Once upon a time…there was a little girl. Once upon a time…there was a little boy. Once upon a time, we heard a story or paged through a book or were tucked into bed at night thinking about once upon a time.
But where did "once upon a time" begin?
Maybe you heard the phrase in a Brothers Grimm fairy tale, or a retelling of a Brothers Grimm fairy tale, or on the big screen…in "Sleeping Beauty" or "Snow White."
As "Hansel and Gretel: Witch Hunters," the latest Grimm re-telling, hits the big screen, we look at where it all began with Maria Tatar, editor and translator of the new "Annotated Brothers Grimm." Tatar is also chair of the committee on degrees in folklore and mythology at Harvard University.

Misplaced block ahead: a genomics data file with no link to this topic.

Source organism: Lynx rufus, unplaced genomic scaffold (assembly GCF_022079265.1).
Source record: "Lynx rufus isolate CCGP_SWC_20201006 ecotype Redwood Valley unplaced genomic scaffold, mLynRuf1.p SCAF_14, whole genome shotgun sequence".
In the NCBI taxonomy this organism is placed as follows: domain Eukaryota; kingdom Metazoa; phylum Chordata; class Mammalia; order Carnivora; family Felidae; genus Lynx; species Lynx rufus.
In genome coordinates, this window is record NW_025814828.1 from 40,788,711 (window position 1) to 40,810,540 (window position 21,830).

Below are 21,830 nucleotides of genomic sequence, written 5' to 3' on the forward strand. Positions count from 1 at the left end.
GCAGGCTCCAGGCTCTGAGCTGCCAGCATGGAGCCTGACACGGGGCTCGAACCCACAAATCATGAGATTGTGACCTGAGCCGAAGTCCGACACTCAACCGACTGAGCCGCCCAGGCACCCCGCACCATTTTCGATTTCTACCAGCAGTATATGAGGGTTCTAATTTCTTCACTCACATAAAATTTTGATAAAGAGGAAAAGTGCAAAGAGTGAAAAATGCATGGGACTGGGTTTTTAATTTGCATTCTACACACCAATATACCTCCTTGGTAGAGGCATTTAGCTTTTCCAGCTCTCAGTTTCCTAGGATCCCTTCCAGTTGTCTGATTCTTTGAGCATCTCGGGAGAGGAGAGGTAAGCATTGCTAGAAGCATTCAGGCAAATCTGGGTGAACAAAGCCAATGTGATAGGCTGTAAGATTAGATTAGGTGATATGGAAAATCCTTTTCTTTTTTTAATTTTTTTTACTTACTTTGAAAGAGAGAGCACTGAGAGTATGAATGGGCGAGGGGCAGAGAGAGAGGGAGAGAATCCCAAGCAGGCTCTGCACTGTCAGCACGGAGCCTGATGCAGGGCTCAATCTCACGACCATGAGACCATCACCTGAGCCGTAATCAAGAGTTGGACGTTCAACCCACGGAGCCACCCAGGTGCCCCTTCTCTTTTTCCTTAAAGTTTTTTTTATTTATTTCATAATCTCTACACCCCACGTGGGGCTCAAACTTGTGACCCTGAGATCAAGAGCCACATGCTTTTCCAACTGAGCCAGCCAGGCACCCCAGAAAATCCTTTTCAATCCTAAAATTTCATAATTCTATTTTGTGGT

Of the Grimm brother's motives for collecting fairy tales, Tatar says: "The remarkable thing is that the Grimms were scholars. They were serious, sober, and erudite, and they just wanted to put together a collection for their colleagues… They put together this extraordinary volume which has traveled all over the world, and which has become not just German folklore, but our folklore. It has a kind of global reach to it."
Hollywood has no fear when it comes to remaking classic fairy tales, from "Little Red Riding Hood" to last year's dueling versions of "Snow White." But do these new versions do the classics justice? And how do they stand up to this weekend’s "Hansel and Gretel: Witch Hunters."
In addition to hosting the Movie Date podcast, Rafer is film critic for Newsday and Kristen is culture producer for the Takeaway.